With a smirk of dismay, Ms. Stewart said she knew what everyone gathered at the Mid-Year Media Review was "interested" in, and she spoke briefly about "an enormous amount of misinformation and confusion" in the press regarding the investigation. Ms. Stewart has denied any wrongdoing.
Cooperating with investigators
"In my June 12 statement, I explain what happened, at least as it pertains to me," Ms. Stewart said, adding that she "cooperated fully" with federal investigations earlier this year and, "contrary to what you've read," she was cooperating with congressional investigators as well, a development reported today in The New York Times.
Ms. Stewart, a friend
Shares of Martha Stewart Living Omnimedia have taken a hit from the ImClone coverage. At the end of May, shares were trading $19.40; the stock closed Tuesday at $14.40.
An image of correctness
The company's inextricable association with Ms. Stewart -- as well as her image of correctness and rectitude bred through countless craft directions, recipes and even etiquette tips -- "has been a concern since the company went public," said Doug Arthur, an analyst with Morgan Stanley & Co. "Martha's critical" to the brand, he conceded, but that "this is a very deep company," refering to its managerial talent.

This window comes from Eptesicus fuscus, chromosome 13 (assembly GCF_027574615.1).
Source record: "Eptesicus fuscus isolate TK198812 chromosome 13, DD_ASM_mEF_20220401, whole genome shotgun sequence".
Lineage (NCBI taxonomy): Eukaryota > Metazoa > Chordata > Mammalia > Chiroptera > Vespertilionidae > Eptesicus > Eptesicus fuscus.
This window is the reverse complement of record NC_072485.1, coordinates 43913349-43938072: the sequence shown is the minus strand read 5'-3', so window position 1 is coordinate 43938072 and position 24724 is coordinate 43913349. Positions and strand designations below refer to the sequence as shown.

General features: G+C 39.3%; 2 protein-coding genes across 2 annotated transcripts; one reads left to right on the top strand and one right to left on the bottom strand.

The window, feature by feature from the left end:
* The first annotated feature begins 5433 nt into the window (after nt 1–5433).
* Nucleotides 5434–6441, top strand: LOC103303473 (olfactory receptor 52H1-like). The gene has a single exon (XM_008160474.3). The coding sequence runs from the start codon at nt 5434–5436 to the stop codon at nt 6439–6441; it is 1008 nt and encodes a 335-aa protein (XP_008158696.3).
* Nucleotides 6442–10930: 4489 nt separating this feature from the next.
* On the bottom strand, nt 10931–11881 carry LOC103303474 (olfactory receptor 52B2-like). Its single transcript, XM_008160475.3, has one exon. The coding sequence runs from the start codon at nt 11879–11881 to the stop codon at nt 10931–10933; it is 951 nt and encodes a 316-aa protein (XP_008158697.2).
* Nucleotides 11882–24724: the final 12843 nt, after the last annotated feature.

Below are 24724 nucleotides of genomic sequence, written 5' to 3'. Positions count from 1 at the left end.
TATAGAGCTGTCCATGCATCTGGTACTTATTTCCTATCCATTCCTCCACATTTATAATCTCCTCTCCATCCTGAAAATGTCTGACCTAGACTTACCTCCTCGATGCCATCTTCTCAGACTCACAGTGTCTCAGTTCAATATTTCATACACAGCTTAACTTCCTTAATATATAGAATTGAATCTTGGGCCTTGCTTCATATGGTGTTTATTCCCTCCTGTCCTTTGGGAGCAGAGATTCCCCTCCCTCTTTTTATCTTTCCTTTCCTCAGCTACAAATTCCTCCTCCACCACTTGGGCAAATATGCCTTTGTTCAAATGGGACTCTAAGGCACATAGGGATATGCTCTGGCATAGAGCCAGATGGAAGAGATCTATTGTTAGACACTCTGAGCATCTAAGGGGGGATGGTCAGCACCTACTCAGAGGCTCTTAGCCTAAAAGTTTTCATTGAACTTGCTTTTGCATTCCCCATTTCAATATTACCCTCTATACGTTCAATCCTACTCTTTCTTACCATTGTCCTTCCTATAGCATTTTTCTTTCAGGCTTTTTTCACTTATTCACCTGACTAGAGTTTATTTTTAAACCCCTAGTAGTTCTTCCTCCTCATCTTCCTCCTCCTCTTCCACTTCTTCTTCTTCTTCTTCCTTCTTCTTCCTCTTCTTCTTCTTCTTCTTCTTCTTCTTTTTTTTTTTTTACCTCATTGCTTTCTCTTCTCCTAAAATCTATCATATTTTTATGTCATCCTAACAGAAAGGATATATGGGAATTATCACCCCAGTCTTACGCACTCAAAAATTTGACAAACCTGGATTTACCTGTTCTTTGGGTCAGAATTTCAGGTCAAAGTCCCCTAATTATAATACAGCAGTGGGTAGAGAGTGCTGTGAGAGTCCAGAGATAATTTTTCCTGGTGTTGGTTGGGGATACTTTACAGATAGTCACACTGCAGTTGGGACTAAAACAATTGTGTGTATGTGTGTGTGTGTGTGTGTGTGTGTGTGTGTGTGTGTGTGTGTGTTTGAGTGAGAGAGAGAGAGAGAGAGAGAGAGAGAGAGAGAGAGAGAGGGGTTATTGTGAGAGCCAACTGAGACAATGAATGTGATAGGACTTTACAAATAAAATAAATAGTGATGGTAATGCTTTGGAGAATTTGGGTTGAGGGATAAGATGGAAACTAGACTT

Asked about the long-term implications of the ImClone investigation, Mr. Arthur shrugged and said, "Your guess is as good as mine. From my vantage point, the business is very strong and the stock is very cheap."
James Follo, the company's executive vice president and chief financial officer, said projected second-quarter results have revenues up 15% and earnings before interest, taxes, depreciation and amortization, or EBITDA, up 40%, and he nudged earnings-per-share expectations up one cent, to 15 cents.
"My feeling is over time, as Martha mentioned, this will all be put to bed," Mr. Follo said to questions posed by reporters about stock price concerns.
No change with Kmart
Mr. Follo said there was "no change" in the company's status with beleaguered retailer K-Mart, which sells a large line of Martha Stewart-branded items, and he declined to comment on questions concerning the prospect of the company partnering with Sears, Roebuck & Co. Mr. Follo said during the presentation that merchandising sales this year looked likely to be flat compared with 2001.
Ms. Stewart hinted at one possible new product for the company, an "everyday after-school" children's-themed TV show, though, she added, "we haven't gone to sell it yet."